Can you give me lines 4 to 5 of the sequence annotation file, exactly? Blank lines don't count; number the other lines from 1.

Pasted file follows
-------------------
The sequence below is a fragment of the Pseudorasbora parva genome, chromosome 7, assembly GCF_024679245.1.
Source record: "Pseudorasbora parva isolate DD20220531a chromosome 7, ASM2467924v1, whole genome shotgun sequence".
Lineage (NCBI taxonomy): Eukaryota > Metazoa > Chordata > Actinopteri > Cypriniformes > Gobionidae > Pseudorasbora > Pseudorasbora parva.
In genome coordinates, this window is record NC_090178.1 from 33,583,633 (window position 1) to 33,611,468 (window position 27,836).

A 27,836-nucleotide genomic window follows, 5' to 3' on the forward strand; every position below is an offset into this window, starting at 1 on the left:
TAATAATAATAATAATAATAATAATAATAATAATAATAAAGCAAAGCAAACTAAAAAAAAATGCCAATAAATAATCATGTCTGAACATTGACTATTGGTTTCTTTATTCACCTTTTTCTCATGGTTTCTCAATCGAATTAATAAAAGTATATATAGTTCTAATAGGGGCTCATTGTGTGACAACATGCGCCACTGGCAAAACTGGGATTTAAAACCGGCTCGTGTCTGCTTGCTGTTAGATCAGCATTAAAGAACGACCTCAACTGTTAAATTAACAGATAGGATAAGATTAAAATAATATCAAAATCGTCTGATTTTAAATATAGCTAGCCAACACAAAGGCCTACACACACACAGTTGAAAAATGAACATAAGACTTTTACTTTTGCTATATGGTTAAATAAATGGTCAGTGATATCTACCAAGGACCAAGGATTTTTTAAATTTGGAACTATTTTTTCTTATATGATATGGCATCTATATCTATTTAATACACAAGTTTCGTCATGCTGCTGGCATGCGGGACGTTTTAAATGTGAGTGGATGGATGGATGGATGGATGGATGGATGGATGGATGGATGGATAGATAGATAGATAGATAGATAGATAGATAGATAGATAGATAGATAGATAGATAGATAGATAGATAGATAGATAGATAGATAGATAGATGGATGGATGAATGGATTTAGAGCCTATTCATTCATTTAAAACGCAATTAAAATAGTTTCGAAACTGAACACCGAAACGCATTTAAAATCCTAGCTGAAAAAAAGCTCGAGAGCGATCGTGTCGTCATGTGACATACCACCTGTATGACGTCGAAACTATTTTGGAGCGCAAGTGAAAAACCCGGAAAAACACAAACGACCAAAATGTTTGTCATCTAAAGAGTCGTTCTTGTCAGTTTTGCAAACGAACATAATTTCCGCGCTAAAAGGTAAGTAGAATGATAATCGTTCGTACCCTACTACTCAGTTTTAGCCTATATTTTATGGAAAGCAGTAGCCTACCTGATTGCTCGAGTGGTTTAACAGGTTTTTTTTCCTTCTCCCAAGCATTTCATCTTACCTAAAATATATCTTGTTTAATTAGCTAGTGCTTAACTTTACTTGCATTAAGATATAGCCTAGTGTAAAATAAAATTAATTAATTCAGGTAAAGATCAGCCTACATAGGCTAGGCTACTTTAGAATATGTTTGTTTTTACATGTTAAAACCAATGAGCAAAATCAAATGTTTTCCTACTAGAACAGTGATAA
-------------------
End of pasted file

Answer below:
In genome coordinates, this window is record NC_090178.1 from 33,583,633 (window position 1) to 33,611,468 (window position 27,836).

A 27,836-nucleotide genomic window follows, 5' to 3' on the forward strand; every position below is an offset into this window, starting at 1 on the left: